What I Really Want

[This post is inspired directly by some notes Michael Nielsen posted about fundamental limits of matter, and indirectly by ideas I have about what is possible if humans can live on universal timespans and control matter at the subatomic level.]

When I think about what I want my life to look like in ten, twenty, thirty years, there’s an unspoken constraint that guides the space of answers. The question I’m really answering is something like “What do I want my life to look like given current levels of technology and what technology will reasonably be available in ten/twenty/thirty years?”

It’s definitely useful to have that constraint there. I have to live with the current levels of technology, and the current level of technology certainly dictates what is likely to be available throughout the course of my lifetime.

But if only just as a thought exercise, I want to ask that question sans constraint. I want to ask the question “What do I want out of a life in this universe?” If I could actually have my wish, or if I lived during a time of such technological prowess that it wouldn’t need to be considered a wish, here’s how I think I would like to spend my time.

Mostly I want to actually go and see the universe. I want to fly through the atmospheric layers of a gas giant, cruise through the accretion disk of a black hole, walk across thousands of planets each with wildly different geographies and lifeforms and ecosystems. I want to watch a supernova up close.

I want to just be a passive observer from the beginning to the end of an entire civilization of sentient beings. I want the ability to suspend time and teleport so that I can see every event unfolding from every perspective, just because I think that would be so interesting.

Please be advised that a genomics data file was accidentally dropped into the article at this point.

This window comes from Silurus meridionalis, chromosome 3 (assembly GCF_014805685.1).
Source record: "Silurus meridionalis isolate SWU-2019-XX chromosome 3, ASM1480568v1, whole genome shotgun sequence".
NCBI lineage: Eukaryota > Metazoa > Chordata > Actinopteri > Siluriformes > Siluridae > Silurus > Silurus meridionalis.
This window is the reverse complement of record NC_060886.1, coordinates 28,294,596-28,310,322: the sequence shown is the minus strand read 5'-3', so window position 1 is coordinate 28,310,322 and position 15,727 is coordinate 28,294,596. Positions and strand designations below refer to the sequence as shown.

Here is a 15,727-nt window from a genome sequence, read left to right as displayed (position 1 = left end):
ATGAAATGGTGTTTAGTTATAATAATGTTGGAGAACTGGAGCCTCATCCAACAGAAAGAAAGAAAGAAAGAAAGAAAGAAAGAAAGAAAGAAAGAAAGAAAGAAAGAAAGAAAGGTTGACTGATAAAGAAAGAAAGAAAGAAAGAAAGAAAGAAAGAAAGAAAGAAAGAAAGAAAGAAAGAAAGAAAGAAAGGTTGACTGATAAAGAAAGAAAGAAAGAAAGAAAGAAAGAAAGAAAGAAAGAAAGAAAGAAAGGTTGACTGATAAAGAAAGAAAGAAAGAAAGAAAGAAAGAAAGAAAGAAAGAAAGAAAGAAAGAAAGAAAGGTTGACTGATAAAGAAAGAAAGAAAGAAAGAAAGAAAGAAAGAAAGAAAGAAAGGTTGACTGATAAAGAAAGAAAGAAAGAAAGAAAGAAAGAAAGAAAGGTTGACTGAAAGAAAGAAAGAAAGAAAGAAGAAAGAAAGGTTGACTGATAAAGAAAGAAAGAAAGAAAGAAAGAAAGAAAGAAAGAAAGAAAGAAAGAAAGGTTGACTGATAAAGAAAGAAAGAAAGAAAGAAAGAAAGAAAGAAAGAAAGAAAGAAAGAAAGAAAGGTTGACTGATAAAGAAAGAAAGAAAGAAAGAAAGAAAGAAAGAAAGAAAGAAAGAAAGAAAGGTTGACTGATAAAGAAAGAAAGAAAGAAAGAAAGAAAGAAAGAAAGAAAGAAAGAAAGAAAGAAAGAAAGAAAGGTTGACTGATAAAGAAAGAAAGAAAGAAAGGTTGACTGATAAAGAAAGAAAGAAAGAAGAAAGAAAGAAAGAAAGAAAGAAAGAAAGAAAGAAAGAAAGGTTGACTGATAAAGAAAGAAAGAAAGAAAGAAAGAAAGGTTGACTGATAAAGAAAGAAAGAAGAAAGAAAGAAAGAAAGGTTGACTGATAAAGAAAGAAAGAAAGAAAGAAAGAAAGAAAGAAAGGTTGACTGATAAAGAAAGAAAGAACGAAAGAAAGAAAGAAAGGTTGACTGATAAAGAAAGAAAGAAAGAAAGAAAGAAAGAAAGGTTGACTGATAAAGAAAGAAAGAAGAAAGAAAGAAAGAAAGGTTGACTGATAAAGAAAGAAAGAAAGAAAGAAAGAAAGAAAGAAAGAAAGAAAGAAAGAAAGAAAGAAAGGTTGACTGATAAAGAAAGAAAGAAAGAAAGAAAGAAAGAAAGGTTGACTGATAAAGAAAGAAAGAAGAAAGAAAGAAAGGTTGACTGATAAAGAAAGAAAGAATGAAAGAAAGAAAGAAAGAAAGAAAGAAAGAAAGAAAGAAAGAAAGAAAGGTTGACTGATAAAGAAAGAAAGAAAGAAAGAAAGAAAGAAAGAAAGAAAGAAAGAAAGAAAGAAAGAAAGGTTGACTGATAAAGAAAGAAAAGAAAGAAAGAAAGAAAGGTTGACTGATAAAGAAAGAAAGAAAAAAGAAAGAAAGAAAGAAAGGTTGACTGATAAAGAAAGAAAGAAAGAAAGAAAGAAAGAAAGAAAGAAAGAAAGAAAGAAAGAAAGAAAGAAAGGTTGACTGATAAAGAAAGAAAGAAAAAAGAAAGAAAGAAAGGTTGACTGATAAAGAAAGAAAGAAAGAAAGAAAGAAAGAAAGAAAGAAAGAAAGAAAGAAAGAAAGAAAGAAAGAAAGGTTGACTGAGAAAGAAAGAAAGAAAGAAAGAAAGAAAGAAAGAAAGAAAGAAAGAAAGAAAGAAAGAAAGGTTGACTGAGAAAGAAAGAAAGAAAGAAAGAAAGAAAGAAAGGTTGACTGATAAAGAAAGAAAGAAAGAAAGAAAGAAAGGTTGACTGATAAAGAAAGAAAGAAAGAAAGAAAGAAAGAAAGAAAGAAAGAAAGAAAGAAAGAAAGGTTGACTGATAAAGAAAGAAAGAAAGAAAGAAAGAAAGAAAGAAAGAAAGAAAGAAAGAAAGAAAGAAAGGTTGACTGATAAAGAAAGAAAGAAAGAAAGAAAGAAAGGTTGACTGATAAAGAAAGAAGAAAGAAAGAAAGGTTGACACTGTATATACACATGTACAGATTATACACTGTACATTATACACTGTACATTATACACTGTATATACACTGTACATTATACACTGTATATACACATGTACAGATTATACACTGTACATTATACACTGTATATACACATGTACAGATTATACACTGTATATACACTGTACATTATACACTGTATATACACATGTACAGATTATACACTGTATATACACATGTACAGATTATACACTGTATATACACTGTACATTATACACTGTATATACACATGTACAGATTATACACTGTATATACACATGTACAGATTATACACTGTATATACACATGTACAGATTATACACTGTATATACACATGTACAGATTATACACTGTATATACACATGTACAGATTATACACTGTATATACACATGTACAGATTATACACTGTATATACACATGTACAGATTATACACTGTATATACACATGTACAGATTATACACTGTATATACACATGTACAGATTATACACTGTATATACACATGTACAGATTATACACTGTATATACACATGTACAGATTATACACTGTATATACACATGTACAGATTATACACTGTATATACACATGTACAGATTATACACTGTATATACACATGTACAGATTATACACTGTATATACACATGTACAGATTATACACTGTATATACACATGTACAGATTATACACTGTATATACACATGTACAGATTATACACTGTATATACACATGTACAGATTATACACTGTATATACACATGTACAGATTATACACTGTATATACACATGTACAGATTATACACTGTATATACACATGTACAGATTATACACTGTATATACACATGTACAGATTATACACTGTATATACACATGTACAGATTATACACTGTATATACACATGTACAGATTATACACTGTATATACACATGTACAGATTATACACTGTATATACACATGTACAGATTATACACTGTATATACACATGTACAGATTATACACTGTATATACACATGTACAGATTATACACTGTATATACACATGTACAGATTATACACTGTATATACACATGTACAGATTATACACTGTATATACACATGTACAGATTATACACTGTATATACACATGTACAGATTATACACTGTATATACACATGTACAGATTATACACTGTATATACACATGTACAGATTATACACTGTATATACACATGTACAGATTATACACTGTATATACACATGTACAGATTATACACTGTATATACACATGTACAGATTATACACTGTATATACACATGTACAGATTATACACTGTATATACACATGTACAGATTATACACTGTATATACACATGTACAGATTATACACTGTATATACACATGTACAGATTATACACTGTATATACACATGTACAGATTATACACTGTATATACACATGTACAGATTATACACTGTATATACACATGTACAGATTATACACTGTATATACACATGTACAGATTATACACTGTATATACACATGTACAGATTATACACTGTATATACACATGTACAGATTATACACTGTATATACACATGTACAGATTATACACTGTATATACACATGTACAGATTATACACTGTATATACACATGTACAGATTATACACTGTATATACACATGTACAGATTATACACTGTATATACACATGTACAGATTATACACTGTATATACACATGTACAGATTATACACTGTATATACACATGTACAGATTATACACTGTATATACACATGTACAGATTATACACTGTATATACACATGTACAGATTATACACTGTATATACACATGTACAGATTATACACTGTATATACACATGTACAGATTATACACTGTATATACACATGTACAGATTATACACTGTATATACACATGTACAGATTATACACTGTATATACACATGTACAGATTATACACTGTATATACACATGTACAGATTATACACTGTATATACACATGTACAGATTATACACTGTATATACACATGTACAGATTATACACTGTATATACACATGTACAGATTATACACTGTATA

I want to live for billions of years, so that I can spend the time to master many deep and complicated things. Things like

  • How to do interstellar and intergalactic travel
  • How to integrate biology with machinery
  • How this technology works that is keeping me alive for so long past natural human lifespan
  • How this technology works that is letting me travel vast distances at great speed

I want to spend years drifting between galaxies, in the complete emptiness of the vacuum, with nothing to see for hundreds of thousands of lightyears in all directions. I might use that time to write, build, or just think.

I want to be able to do all of the above with my best friends. I think the coolest thing about longer lifespans is more time together.

I want to study architecture and build beautiful houses on faraway planets.

I want to learn to cook all the food.

I want to use all of these experiences to write a great novel (or many great novels).

I think I still want my life to be about designing, creating, and building. I have no idea what sorts of things will be possible to build in this hypothetical life, given all of the insane tech that must be available for it to be possible. But I think I would still find fulfillment in creating things for people. That instinct is probably timeless.

So how hypothetical is all this stuff? I think some of it is less crazy than it might seem at first, if we accept two things:

  1. Human aging is a biological engineering problem and there is currently good enough evidence that it can be stopped and controlled.
  2. Vehicles made from custom molecular structures that allow humans to survive in extreme environments like vacuum and intense heat are not impossible to build given what we know of the laws of physics.

As for the time travel and teleportation stuff, fine, maybe that’s too much to ask. But I think there are strong signs that aging is solvable and that we haven’t even started building what is possible to build in principle.

Matt Roll @mroll